Synagogues Destroyed in the Holocaust Reconstructed in Virtual Reality
The Second World War was accompanied by the unparalleled destruction of cultural and architectural heritage in Europe. Given the antisemitic policies of the Third Reich, synagogues, many of which were architectural marvels that had stood for centuries, were targeted in pogroms in the run-up to and during the war. Now a scientist in Germany is retrieving this lost architectural heritage by reconstructing some of the places of worship in virtual reality.
The scientist, Marc Grellert, from the Technical University of Darmstadt, Germany has already reconstructed 25 synagogues in virtual reality. This is made possible by the continual evolution and refinement of VR technologies which allows for very realistic recreations, making it a low-cost and convincing media for rendering some lost pieces of heritage to modern audiences.
Grellert’s VR reconstruction of the synagogues was done using the blueprints of the buildings, photos as well as descriptions from contemporary witnesses collected from their memoirs. The scientists developed the digital models of the synagogues with the assistance of students from TU Darmstadt’s Digital Design Department. Some three to four students worked at a single synagogue for three semesters where they learned the technical aspects of the rendering as well as the history and heritage behind the buildings and how the communities that lived here connected with the places of worship.
One of the challenges Grellert faced when doing the digital reconstruction is that many of the old photos of the synagogues were in black and white and it was initially difficult to determine the colors of the interiors of the buildings. In some cases, the team relied on eyewitness accounts from their own memoirs describing these places of worship before the war. Models were subsequently created using the 3D Studio Max software. Textures such as a brick or wood façade were also added. Finally, the lighting aspect was incorporated into the reconstructions. The team had to figure out the directions from which the sun shines into the buildings to make virtual recreation as authentic as possible.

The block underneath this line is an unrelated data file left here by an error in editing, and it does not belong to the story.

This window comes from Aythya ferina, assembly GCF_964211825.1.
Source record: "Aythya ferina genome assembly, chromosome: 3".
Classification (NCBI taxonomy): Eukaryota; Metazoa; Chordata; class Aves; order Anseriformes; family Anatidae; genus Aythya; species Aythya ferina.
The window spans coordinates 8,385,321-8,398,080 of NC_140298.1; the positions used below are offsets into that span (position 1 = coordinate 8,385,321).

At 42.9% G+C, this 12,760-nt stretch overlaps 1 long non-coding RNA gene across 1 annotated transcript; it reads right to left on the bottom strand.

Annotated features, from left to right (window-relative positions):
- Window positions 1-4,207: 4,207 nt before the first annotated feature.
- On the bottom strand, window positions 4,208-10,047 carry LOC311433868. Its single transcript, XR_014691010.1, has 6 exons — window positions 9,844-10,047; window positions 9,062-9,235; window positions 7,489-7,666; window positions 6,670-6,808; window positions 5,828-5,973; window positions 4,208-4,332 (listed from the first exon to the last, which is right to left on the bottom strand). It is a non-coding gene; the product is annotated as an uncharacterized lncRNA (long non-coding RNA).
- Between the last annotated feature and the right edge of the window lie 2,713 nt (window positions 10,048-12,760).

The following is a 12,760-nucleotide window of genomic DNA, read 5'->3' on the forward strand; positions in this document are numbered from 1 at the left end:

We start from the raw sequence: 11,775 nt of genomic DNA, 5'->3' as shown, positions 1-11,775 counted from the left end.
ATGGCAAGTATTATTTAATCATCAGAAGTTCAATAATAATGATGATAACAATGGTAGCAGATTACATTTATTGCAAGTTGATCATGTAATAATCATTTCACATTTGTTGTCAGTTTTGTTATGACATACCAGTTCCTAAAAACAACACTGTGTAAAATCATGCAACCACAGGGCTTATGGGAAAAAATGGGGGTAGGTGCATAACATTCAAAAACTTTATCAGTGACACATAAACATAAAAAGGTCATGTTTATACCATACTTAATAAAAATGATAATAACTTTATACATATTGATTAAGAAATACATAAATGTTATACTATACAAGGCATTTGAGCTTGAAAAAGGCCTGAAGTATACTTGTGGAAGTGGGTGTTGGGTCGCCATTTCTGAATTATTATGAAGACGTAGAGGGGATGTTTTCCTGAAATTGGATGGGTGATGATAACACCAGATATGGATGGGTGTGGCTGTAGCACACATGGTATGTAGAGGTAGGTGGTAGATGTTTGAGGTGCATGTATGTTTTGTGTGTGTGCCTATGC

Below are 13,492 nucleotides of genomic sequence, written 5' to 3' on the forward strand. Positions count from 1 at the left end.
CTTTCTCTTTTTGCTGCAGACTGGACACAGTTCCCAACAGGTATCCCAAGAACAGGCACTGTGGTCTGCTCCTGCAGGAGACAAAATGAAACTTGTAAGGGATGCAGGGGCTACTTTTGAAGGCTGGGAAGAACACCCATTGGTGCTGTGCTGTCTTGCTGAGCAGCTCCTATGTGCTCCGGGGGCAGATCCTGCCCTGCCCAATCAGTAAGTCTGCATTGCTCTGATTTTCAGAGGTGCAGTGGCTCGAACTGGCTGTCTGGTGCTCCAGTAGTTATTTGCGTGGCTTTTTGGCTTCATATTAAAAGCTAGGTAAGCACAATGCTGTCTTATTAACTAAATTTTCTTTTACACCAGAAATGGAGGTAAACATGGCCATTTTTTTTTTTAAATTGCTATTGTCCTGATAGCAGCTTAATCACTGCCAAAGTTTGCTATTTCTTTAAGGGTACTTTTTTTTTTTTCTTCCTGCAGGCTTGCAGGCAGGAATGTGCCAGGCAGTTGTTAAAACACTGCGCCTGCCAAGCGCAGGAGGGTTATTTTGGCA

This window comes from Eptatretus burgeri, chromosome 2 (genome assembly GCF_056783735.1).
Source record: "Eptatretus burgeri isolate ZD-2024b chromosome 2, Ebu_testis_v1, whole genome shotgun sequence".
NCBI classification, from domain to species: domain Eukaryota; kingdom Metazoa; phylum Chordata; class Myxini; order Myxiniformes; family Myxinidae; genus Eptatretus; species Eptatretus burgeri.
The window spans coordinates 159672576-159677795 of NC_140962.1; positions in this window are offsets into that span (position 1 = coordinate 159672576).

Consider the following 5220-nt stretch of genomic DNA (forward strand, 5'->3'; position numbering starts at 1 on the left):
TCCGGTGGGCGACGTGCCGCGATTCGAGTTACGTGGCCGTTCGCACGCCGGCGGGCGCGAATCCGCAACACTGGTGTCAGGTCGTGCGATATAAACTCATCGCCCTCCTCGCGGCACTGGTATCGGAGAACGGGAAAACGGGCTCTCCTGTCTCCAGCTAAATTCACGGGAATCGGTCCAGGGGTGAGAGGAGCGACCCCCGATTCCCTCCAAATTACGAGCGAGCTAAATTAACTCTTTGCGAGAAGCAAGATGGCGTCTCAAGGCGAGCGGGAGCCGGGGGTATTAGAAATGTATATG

The impressive VR reconstructions breathe a fresh lease of life to these almost forgotten cultural and architectural marvels, some of which were completely stripped down after the war.
With a VR headset, anyone interested in traveling down the memory lane can go back in time and explore the grandeur and aura of the buildings as they once looked. Viewers can sit on a bench as the rays of light stream in through the buildings’ windows and to the sounds of choral singing. When you press a controller button, your perspective of the gallery is changed and the sacred interior of the synagogue opens up for exploration.
The rendition does a convincing job of bringing a lost world back to life. For instance, the synagogue in Dortmund is reconstructed in VR with its oriental-looking domes while the old synagogue in Hanover comes back to life with its velvety red walls. The modern-looking synagogue of Plauen, built in the Bauhaus style of the time is rendered, too, with its original blue and green walls. Unlike the older synagogues that are often built in Romanesque styles and date back centuries, the one in Plauen was built in 1930 but was destroyed in 1938 during the Kristallnacht.
Grellert’s virtual synagogue reconstructions have been exhibited since the end of 2021. An exhibition has been set in a high-rise bunker located at the Friedberger facility in Frankfurt where visitors can come in, put on Meta Quest 2 headsets, and be immersed in the Frankfurt Synagogue that was located at this very location. This experience is provided as a virtual reality film so as not to overwhelm the majority of visitors with the complexity of an interactive virtual reality app.
Another of Gellert’s VR synagogue reconstructions was exhibited in Erfurt and drew on the inspiration of the location to recreate the Great Synagogue in Erfurt. A team of employees from the University of Applied Sciences Erfurt and the University of Jena built the 3D model for this synagogue reconstruction. Visitors can immerse themselves in the synagogue, which was destroyed in the Kristallnacht, at three locations in Erfurt. You can also view a 3D model of the Great Synagogue in Erfurt via a web interface on the project’s website although a virtual reality rendition provides the most immersive way to experience the architectural heritage of the pre-war synagogues in Germany.
Grellet has also used 3D models that can be printed out of a computer as a physical model of the synagogues through the rapid prototyping method. One of Grellet’s synagogue models has been rendered in plaster and in a cross-section and can now be viewed at Kaiserslautern. The Jewish Museum in Berlin is also exhibiting four physical synagogue models.
Grellet’s synagogue reconstruction projects illustrate how virtual reality, and in the future, augmented reality could be used to virtually recreate living history and bring lost heritage to life inside a virtual reality headset. This is important as wars and the accompanying destruction continue to rage across the world -in Ukraine, Syria, Ethiopia, Iraq, and Armenia- and such wars most often happen in areas with a rich historical and architectural heritage that are destroyed in the fighting.